Vidas Privadas (2001) June 29, 2005Posted by Dragan Antulov in Film Reviews.
Tags: Cecilia Roth, Fito Paez, Gael Garcia Bernal
A Film Review
Copyright Dragan Antulov 2005
Thanks to American cultural imperialism, Hollywood doesn’t have to provide historical, geographic or cultural background to plots set in particular times and places. Few American filmmakers have to bother with explaining who fought who in American Civil War or on Normandy beaches. This is a luxury non-American filmmakers can’t afford, and one of good examples is VIDAS PRIVADAS, 2001 Spanish-Argentine co-production written and directed by Fito Paez.
Protagonist of the film Carmen Uranga (played by Cecilia Roth), Argentine woman who spent two decades in Madrid. She reluctantly returns to her native Buenos Aires in order to visit her ailing father and settle some inheritance issues. Carmen also has more personal problem in her inability to have normal sexual relations. Instead she arranges couples to have sex while she listens. One of the hired performers is aspiring male model Gustavo “Gana” Bertollini (played by Gael Garcia Bernal). After one “regular” session, Carmen hires him to read pornographic fiction, unaware that the youth will fall in love with her and that the relationship will ultimately with return some painful memories.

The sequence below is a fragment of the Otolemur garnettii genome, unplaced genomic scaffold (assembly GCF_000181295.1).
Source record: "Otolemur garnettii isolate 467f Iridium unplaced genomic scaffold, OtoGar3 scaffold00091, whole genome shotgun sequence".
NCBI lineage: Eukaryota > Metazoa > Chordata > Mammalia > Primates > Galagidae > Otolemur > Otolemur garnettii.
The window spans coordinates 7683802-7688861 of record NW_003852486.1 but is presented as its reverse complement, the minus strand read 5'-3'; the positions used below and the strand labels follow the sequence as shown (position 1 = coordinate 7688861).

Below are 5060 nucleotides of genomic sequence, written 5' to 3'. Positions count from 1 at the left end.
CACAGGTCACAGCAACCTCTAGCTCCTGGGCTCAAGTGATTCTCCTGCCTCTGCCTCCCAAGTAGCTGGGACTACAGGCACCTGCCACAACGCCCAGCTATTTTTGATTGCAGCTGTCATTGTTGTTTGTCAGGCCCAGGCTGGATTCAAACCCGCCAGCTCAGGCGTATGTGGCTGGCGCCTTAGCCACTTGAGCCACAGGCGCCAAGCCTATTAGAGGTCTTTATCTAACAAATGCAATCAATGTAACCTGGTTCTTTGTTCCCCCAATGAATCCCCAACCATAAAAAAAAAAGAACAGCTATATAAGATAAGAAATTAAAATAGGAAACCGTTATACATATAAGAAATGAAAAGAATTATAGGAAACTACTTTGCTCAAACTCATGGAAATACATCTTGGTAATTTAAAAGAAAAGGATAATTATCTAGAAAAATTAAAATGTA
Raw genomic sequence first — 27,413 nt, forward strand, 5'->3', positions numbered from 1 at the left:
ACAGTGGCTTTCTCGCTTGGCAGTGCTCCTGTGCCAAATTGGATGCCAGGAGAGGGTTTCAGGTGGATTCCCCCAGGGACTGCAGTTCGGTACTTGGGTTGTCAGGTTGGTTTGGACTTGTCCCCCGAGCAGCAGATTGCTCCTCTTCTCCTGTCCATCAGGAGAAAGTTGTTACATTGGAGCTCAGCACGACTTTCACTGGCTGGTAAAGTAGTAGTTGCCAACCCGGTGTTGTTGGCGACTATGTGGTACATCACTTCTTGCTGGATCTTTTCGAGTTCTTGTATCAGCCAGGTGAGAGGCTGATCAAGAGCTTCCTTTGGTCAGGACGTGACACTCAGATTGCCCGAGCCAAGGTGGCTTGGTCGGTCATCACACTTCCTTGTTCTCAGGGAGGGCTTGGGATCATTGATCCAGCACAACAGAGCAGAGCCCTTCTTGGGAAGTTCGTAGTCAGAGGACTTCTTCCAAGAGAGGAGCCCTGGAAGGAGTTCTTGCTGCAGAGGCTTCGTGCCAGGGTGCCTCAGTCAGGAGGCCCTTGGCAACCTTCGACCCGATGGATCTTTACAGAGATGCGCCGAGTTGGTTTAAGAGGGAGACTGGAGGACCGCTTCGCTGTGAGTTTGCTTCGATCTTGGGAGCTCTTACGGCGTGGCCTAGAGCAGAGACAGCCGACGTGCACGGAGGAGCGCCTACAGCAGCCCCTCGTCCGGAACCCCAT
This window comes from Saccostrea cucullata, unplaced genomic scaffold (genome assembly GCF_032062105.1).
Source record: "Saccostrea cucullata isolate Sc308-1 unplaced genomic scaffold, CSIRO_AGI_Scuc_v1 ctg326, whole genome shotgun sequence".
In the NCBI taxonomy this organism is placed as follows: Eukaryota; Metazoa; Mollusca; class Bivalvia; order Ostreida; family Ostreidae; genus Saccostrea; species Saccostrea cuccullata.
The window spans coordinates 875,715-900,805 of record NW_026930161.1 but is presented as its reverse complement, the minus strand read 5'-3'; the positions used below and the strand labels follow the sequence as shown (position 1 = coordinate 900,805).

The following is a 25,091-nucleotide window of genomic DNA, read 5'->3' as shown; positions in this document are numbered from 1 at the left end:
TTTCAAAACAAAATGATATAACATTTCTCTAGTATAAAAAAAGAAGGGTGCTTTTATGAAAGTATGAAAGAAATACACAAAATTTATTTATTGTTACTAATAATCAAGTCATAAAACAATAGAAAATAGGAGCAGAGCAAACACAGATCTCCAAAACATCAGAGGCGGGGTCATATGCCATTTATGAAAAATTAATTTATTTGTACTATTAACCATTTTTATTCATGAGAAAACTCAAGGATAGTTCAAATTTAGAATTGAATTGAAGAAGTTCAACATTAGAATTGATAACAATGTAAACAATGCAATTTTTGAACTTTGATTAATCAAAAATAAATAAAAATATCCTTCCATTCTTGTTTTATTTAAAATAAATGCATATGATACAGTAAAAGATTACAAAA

VIDAS PRIVADAS is well-acted film, which isn’t that surprising with Cecilia Roth, the most respected Argentine actress and Paez’s real life wife, playing the lead role. She is also helped with a small but very good cast of Argentine actors and Mexican superstar Gael Garcia Bernal. Strong acting, however, won’t compensate some serious flaws in script and direction. The beginning of the film, when audience meets characters in all their quirkiness, is the best, but the second half represents big disappointment with “surprising” plot twist that belongs more to telenovela than serious drama. Paez also has some problems with direction, making some scenes rushed and confusing. But the worst problem is in average viewers’ inability to properly comprehend the film due to their lack of familiarity with certain tragic chapters of Argentine history. Those chapters are the very essence of the plot’s resolution and without them film loses much of its impact. Argentine viewers probably won’t have problem understanding what this movie is all about, but the rest of the audience will be at odds with its cryptic nature.
RATING: 4/10 (+)